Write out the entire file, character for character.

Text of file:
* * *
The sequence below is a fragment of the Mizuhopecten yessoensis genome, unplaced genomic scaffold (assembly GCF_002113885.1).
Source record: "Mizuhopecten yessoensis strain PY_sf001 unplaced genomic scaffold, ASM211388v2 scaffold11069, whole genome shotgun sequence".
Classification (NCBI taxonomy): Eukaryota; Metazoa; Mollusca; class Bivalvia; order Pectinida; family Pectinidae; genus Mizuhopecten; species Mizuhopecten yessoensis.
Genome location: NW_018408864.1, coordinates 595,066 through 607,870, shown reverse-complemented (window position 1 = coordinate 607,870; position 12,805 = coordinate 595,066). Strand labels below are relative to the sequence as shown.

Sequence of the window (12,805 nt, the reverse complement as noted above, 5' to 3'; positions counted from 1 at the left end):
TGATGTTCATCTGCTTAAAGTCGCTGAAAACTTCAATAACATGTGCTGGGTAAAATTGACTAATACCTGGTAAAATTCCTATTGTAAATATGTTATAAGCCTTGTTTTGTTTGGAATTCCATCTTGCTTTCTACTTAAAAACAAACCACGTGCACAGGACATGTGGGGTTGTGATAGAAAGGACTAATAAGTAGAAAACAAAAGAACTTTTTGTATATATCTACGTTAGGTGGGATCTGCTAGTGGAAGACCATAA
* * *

The sequence below is a fragment of the Mizuhopecten yessoensis genome, unplaced genomic scaffold (assembly GCF_002113885.1).
Source record: "Mizuhopecten yessoensis strain PY_sf001 unplaced genomic scaffold, ASM211388v2 scaffold11069, whole genome shotgun sequence".
Classification (NCBI taxonomy): Eukaryota; Metazoa; Mollusca; class Bivalvia; order Pectinida; family Pectinidae; genus Mizuhopecten; species Mizuhopecten yessoensis.
Genome location: NW_018408864.1, coordinates 595,066 through 607,870, shown reverse-complemented (window position 1 = coordinate 607,870; position 12,805 = coordinate 595,066). Strand labels below are relative to the sequence as shown.

Sequence of the window (12,805 nt, the reverse complement as noted above, 5' to 3'; positions counted from 1 at the left end):
TGATGTTCATCTGCTTAAAGTCGCTGAAAACTTCAATAACATGTGCTGGGTAAAATTGACTAATACCTGGTAAAATTCCTATTGTAAATATGTTATAAGCCTTGTTTTGTTTGGAATTCCATCTTGCTTTCTACTTAAAAACAAACCACGTGCACAGGACATGTGGGGTTGTGATAGAAAGGACTAATAAGTAGAAAACAAAAGAACTTTTTGTATATATCTACGTTAGGTGGGATCTGCTAGTGGAAGACCATAA